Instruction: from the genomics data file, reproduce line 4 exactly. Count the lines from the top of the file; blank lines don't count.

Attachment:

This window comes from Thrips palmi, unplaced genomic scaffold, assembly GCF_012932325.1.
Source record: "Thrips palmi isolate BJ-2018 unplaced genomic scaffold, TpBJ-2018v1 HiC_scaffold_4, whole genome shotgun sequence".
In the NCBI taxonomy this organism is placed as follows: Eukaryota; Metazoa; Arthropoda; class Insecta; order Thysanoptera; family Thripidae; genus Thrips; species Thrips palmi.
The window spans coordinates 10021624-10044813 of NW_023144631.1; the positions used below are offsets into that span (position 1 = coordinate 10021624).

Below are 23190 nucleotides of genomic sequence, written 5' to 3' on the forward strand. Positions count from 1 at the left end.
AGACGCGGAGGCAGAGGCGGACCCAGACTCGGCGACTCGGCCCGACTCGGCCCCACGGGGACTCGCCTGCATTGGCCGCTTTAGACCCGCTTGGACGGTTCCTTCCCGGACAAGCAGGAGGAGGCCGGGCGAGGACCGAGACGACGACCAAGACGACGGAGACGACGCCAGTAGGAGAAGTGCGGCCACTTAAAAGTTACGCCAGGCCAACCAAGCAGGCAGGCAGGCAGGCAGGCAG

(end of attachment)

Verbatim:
The window spans coordinates 10021624-10044813 of NW_023144631.1; the positions used below are offsets into that span (position 1 = coordinate 10021624).